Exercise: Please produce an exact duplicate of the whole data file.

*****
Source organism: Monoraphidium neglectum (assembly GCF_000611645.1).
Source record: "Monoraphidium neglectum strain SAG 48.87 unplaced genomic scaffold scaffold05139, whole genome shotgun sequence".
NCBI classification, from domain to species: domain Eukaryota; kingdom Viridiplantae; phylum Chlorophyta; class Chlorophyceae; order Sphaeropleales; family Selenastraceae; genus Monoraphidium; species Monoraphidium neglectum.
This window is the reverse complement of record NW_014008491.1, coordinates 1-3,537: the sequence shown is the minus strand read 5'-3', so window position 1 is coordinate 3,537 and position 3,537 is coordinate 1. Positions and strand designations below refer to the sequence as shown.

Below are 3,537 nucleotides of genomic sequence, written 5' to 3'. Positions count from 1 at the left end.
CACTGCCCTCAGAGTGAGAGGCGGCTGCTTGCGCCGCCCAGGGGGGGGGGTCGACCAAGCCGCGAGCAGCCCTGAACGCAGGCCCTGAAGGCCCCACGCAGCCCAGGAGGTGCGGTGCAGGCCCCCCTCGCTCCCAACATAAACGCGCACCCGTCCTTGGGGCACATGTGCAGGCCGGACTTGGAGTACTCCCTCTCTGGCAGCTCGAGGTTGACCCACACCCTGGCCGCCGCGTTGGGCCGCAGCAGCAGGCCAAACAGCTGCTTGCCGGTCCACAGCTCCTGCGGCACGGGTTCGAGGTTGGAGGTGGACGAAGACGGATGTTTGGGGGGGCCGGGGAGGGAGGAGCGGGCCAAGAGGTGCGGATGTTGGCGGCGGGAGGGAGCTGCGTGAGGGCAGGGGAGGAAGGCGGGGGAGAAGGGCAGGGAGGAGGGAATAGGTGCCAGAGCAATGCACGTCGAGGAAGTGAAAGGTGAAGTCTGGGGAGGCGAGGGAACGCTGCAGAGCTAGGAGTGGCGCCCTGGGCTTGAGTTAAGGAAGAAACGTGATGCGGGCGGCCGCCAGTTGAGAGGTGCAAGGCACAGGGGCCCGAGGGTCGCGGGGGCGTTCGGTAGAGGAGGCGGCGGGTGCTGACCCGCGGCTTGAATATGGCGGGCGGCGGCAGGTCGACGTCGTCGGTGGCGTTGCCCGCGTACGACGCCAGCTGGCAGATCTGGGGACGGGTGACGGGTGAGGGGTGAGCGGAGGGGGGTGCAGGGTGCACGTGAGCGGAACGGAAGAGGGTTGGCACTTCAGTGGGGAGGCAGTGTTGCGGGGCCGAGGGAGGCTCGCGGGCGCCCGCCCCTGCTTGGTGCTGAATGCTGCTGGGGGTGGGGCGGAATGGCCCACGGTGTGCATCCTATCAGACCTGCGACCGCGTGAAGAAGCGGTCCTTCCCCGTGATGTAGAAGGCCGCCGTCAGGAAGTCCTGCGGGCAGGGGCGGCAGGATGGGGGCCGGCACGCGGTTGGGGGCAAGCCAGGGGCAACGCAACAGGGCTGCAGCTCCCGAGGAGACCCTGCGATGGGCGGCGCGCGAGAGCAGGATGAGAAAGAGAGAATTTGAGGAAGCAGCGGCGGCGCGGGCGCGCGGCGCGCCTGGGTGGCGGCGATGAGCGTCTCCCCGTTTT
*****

Source organism: Monoraphidium neglectum (assembly GCF_000611645.1).
Source record: "Monoraphidium neglectum strain SAG 48.87 unplaced genomic scaffold scaffold05139, whole genome shotgun sequence".
NCBI classification, from domain to species: domain Eukaryota; kingdom Viridiplantae; phylum Chlorophyta; class Chlorophyceae; order Sphaeropleales; family Selenastraceae; genus Monoraphidium; species Monoraphidium neglectum.
This window is the reverse complement of record NW_014008491.1, coordinates 1-3,537: the sequence shown is the minus strand read 5'-3', so window position 1 is coordinate 3,537 and position 3,537 is coordinate 1. Positions and strand designations below refer to the sequence as shown.

Below are 3,537 nucleotides of genomic sequence, written 5' to 3'. Positions count from 1 at the left end.
CACTGCCCTCAGAGTGAGAGGCGGCTGCTTGCGCCGCCCAGGGGGGGGGGTCGACCAAGCCGCGAGCAGCCCTGAACGCAGGCCCTGAAGGCCCCACGCAGCCCAGGAGGTGCGGTGCAGGCCCCCCTCGCTCCCAACATAAACGCGCACCCGTCCTTGGGGCACATGTGCAGGCCGGACTTGGAGTACTCCCTCTCTGGCAGCTCGAGGTTGACCCACACCCTGGCCGCCGCGTTGGGCCGCAGCAGCAGGCCAAACAGCTGCTTGCCGGTCCACAGCTCCTGCGGCACGGGTTCGAGGTTGGAGGTGGACGAAGACGGATGTTTGGGGGGGCCGGGGAGGGAGGAGCGGGCCAAGAGGTGCGGATGTTGGCGGCGGGAGGGAGCTGCGTGAGGGCAGGGGAGGAAGGCGGGGGAGAAGGGCAGGGAGGAGGGAATAGGTGCCAGAGCAATGCACGTCGAGGAAGTGAAAGGTGAAGTCTGGGGAGGCGAGGGAACGCTGCAGAGCTAGGAGTGGCGCCCTGGGCTTGAGTTAAGGAAGAAACGTGATGCGGGCGGCCGCCAGTTGAGAGGTGCAAGGCACAGGGGCCCGAGGGTCGCGGGGGCGTTCGGTAGAGGAGGCGGCGGGTGCTGACCCGCGGCTTGAATATGGCGGGCGGCGGCAGGTCGACGTCGTCGGTGGCGTTGCCCGCGTACGACGCCAGCTGGCAGATCTGGGGACGGGTGACGGGTGAGGGGTGAGCGGAGGGGGGTGCAGGGTGCACGTGAGCGGAACGGAAGAGGGTTGGCACTTCAGTGGGGAGGCAGTGTTGCGGGGCCGAGGGAGGCTCGCGGGCGCCCGCCCCTGCTTGGTGCTGAATGCTGCTGGGGGTGGGGCGGAATGGCCCACGGTGTGCATCCTATCAGACCTGCGACCGCGTGAAGAAGCGGTCCTTCCCCGTGATGTAGAAGGCCGCCGTCAGGAAGTCCTGCGGGCAGGGGCGGCAGGATGGGGGCCGGCACGCGGTTGGGGGCAAGCCAGGGGCAACGCAACAGGGCTGCAGCTCCCGAGGAGACCCTGCGATGGGCGGCGCGCGAGAGCAGGATGAGAAAGAGAGAATTTGAGGAAGCAGCGGCGGCGCGGGCGCGCGGCGCGCCTGGGTGGCGGCGATGAGCGTCTCCCCGTTTT